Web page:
Wlliam Gilmore Simms
Mellichampe: A Legend of the Santee >> Chapter XII: The Trail Lost >> Page 111

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Page 111

Novel (Romance) | Redfield | 1854
Transcription THE TRAIL LOST. 111
away .a long life of tedium in a protracted and monotonous
humming. If ever I get a lover, which, Heaven knows, seems
but a doubtful prospect at this moment, I vow he should have
no quiet he should be required to do just what you fret that
Mellichampe is now doing. He should scale fences and walls,
ford creeks when there's a freshet, and regularly come to visit
me through the swamp ; and this he must prove to me that
he has done, by a fair exhibition of his bespattered boots and
garments. As for difficulties such as these frightening a lover
from his purpose, I would not give my name for any lover
who would not smile upon, while overcoming them."
In a sadder tone than ever, Janet replied to the playful
girl, who continued to run on and interrupt her at intervals
wherever her speech seemed more desponding than usual.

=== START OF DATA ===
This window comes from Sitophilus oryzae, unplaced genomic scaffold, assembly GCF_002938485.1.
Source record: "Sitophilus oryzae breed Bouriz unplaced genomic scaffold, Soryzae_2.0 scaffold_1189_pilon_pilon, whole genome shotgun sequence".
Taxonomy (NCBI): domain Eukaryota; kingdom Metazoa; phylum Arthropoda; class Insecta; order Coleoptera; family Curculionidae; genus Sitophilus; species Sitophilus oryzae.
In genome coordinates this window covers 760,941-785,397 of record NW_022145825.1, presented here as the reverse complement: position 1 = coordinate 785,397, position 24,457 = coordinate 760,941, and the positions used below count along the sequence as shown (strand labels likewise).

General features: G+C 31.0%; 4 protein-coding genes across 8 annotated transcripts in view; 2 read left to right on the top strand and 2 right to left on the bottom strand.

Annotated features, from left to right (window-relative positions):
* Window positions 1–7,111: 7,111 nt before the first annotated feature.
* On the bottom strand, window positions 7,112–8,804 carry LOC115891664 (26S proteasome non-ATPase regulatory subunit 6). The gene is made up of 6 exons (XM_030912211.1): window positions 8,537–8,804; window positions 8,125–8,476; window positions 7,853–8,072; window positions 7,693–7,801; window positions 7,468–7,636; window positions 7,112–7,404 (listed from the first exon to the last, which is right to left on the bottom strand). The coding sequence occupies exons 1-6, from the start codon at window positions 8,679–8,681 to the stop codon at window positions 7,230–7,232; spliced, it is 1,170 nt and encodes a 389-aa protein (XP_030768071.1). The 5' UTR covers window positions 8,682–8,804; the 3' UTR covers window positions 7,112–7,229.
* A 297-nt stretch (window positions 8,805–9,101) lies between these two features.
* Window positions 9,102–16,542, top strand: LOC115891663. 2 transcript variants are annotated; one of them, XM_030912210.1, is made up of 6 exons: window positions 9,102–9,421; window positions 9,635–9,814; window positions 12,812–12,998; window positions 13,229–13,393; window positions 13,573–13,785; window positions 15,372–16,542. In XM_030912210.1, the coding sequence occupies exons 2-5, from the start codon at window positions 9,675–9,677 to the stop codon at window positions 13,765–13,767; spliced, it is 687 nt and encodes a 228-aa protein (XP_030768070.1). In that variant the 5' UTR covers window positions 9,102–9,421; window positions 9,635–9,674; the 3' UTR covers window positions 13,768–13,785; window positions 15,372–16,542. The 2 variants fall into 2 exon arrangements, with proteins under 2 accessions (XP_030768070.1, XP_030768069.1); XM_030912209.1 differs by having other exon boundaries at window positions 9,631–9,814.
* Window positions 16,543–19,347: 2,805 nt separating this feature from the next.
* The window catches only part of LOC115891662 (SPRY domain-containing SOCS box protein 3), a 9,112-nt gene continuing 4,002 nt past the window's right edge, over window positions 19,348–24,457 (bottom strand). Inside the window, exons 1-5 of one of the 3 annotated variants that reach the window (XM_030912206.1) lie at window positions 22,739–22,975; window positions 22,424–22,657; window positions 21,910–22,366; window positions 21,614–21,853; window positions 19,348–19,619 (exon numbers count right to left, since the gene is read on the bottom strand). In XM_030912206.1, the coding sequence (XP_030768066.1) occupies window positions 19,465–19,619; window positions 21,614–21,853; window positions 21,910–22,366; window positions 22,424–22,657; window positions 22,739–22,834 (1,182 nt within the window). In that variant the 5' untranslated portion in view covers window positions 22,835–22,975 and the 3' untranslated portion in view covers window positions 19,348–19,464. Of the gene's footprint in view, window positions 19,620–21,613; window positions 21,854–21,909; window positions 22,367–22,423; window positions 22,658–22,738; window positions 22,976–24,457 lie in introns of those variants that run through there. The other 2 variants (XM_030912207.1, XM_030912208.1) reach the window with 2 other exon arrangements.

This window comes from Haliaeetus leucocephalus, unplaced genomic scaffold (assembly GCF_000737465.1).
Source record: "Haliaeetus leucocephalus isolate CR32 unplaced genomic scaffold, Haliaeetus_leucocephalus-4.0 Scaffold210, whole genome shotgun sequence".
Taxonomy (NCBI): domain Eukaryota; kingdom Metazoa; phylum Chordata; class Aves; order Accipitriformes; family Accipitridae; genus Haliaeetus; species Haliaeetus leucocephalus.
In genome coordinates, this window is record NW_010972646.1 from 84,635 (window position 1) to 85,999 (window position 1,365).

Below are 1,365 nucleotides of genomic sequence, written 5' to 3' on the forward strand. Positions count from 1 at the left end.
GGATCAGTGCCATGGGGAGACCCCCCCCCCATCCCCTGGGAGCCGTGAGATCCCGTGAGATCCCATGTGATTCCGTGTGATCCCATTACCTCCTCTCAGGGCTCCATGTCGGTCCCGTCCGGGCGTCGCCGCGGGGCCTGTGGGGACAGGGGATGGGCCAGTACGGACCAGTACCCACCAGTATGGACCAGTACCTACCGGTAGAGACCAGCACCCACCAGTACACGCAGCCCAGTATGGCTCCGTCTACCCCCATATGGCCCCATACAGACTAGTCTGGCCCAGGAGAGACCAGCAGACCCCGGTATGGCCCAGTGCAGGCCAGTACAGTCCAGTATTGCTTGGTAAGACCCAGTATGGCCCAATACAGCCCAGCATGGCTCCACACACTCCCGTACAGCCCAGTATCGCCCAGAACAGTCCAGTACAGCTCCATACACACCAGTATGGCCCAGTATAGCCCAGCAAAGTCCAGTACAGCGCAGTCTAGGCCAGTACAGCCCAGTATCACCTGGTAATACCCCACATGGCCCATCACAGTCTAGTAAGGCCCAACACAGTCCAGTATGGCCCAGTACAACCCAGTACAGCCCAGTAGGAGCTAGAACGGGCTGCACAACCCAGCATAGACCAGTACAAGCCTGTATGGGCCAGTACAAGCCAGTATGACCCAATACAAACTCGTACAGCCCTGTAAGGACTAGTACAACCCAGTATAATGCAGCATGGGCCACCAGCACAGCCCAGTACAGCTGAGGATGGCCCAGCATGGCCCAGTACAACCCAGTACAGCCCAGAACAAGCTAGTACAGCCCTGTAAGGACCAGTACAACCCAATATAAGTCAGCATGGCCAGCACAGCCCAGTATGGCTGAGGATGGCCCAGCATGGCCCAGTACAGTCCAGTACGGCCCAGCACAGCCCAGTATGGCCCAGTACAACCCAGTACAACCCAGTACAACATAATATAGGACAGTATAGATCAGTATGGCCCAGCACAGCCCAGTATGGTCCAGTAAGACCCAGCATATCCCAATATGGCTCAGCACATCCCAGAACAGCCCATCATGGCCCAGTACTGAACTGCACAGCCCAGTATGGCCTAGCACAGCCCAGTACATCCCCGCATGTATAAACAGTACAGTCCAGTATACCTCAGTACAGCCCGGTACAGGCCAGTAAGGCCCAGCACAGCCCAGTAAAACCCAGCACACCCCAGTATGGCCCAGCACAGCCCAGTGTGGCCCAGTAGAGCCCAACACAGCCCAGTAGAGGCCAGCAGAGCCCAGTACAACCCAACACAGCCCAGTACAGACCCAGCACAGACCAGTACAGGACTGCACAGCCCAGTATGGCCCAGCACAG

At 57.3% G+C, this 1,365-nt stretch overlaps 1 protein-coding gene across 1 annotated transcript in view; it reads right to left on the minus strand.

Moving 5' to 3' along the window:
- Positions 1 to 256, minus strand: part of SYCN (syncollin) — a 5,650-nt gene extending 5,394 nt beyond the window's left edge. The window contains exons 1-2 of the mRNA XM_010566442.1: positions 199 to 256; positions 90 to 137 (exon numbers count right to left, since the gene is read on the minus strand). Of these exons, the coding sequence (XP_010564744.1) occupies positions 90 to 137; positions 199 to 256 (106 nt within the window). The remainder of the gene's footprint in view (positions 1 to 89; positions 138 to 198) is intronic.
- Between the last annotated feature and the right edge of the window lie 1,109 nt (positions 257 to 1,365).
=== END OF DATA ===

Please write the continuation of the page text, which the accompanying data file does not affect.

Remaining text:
It is not mere difficulties, Rose, but positive dangers, that
I dread for Ernest ; and, but that I know he will not heed my
words in such a matter, I should utterly break with him, and
for ever, if it were only to keep him away from the risk into
which he plunges with little or no consideration. Twice or
thrice has he nearly fallen a victim to this same man, Bars-
field, who has a desperate hatred toward him
And a desperate love for you," said the other.
" Which is quite as idle, Rose, as the other is rash," replied
Janet, calmly, to the interruption. Vainly have I implored
him to desist to forbear seeking or seeing me until the danger
and the war are over ; and, above all, to avoid our plantation,
where my father is too timid and too feeble to serve him when
there is danger, and where I am certain that spies of the tories
are always on the watch to report against any of the whigs
who may be stirring."
And, like a good, stubborn, whole-hearted lover, Melli-
champe heeds none of your exhortations that would keep him
away. Heaven send me such a lover ! He should come when
he pleased, and, if I prayed him at all, it should be that he
would only leave me when I pleased. I would not trouble him
with frequent orders, I assure you."
Ah, Rose ! would I had your spirits !"" All, Janet ! would I had your lover ! He is just the lover,